Heroin has often been considered a “poor man’s” drug. Back in the 1960s and 70s, heroin users were mostly from poor, inner city areas. The majority of users were male, and many were in a minority group. Heroin was also a “dirty drug” because it was injected with needles. This put users at risk for infection. It also left behind visible track marks.
Over the last decade or so, heroin has moved into middle-class suburbs and rural communities. This has made the issue of heroin abuse more widespread. It has also changed the dynamic of the users, which means that heroin is no longer the dirty, poor man’s drug that it once was.
Let’s explore further.
The New Side Of Heroin
Heroin has a “cleaner” image today than in the past. Years ago, heroin was injected with needles. Today, heroin is available in a pure, white powder form and can be snorted. This is more appealing for some users as they don’t have to deal with the stigma of needle sharing or track marks.
Of course, there is no “safe” way to use heroin. Whether it’s snorted, smoked or injected, it’s all the same. Also, the pure, white powder is not necessarily more pure. It can also be cut with starches, sugars or powdered milk.
According to the CDC, the rate of heroin use among women has more than doubled in the past 10 years. Also, the same number of women as men seek treatment for heroin addiction, a trend we have seen since 2010.
Middle-to-Upper Class Users
Heroin is now a bigger problem among young, white individuals. One recent study analyzed 2,800 men and women throughout the U.S. who had sought treatment for heroin addiction. Researchers found that white individuals made up nearly 90 percent of people who started abusing heroin in the last 10 years.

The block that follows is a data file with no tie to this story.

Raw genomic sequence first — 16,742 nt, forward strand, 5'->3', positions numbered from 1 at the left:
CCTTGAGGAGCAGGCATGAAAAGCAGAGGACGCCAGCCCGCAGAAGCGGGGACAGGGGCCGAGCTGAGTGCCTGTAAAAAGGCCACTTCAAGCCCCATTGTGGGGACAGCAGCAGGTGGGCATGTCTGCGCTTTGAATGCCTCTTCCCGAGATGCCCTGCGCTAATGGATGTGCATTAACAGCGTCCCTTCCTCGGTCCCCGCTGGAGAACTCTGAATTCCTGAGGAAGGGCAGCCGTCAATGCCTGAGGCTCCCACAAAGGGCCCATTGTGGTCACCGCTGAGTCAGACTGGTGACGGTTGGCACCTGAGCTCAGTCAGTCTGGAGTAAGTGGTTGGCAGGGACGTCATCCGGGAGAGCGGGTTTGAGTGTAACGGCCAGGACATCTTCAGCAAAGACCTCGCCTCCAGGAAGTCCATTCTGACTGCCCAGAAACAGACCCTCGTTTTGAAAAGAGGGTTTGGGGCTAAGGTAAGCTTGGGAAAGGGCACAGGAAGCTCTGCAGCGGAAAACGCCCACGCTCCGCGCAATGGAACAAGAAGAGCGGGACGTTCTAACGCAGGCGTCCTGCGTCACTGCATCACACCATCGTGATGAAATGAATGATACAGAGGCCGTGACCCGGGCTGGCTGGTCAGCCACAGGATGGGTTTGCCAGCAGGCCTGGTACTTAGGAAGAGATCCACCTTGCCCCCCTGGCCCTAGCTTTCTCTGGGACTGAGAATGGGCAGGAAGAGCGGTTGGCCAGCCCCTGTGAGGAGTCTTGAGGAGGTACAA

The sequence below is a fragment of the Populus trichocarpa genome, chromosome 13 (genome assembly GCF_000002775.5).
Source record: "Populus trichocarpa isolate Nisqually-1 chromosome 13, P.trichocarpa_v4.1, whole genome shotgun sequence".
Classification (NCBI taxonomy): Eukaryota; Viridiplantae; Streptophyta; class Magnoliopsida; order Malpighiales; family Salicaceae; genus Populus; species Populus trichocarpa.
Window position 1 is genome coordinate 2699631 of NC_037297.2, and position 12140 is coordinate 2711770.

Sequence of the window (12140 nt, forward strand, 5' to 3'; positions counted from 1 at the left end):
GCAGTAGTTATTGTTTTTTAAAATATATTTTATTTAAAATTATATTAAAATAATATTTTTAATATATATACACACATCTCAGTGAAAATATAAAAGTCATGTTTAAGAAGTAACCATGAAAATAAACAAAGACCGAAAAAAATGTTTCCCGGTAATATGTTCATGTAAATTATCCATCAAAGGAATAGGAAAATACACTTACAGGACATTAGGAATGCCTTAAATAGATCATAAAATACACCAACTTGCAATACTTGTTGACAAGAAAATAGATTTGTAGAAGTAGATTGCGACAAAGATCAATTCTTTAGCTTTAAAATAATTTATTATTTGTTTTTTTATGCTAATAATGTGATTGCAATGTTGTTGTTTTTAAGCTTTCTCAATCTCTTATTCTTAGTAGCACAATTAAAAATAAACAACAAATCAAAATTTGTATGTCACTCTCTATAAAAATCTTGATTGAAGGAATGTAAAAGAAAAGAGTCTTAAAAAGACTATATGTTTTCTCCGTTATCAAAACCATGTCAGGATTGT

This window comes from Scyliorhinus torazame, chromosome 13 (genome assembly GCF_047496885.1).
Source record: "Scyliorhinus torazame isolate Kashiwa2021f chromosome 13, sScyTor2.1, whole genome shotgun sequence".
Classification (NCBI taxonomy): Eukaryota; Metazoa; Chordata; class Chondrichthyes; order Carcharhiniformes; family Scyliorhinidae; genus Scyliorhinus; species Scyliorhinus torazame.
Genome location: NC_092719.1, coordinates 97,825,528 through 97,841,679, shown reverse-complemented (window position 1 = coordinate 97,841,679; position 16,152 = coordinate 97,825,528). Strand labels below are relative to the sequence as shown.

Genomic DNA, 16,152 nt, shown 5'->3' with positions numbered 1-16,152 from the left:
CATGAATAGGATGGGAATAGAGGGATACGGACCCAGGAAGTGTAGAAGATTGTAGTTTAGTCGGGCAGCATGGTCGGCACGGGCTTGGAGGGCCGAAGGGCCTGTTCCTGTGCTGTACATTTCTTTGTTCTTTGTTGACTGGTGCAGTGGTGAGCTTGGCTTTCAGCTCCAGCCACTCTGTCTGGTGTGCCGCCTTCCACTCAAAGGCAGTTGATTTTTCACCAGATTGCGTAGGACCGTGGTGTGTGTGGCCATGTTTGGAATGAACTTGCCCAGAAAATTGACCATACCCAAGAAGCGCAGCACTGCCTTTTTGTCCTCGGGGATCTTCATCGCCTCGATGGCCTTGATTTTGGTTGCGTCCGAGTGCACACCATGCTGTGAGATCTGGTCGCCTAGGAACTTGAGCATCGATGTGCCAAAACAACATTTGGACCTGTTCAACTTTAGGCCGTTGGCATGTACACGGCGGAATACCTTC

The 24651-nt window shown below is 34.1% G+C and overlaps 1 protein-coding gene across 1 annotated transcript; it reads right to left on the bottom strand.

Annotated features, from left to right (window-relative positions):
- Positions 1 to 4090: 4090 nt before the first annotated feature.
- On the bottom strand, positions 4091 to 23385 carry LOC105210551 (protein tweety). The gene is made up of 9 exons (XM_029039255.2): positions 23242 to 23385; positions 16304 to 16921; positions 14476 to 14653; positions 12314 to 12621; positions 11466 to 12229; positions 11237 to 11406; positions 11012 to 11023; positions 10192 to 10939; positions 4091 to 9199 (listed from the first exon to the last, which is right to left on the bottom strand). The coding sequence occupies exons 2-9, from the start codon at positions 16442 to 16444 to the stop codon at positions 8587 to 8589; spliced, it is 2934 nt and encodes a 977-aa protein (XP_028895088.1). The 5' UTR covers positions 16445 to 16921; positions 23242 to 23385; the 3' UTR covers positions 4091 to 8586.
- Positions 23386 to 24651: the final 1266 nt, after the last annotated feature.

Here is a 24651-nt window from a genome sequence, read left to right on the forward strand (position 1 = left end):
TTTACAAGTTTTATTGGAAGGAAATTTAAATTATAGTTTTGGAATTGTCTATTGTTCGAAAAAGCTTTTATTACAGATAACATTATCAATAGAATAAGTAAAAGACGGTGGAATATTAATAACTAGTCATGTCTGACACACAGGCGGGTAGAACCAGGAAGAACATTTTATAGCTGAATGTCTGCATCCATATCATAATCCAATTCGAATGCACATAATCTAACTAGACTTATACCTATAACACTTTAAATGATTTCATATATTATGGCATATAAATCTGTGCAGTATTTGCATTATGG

The “New” Heroin User
Much of what is responsible for the “new” heroin user is the prescription drug problem. Many people who are addicted to heroin today were once addicted to prescription drugs.
Starting in the 1990s, more people in affluent communities started using drugs like OxyContin, Vicodin and Percocet. In 2010, states started cracking down on pill mills and the overprescribing of these drugs. Drug manufacturers also introduced a new formula of OxyContin that made it harder for addicts to abuse the drug.
All of these changes have made prescription drugs harder and more expensive to obtain. Some users progressed to the cheaper and more available drug heroin. Sadly, this is what has changed heroin from the “poor man’s drug” to “America’s drug.”
If you or someone you love has a problem with heroin, do not be embarrassed. This drug can affect anyone regardless of race, socioeconomic status or educational background. Get the help you need at The Dunes East Hampton, a luxury facility with exceptional holistic care.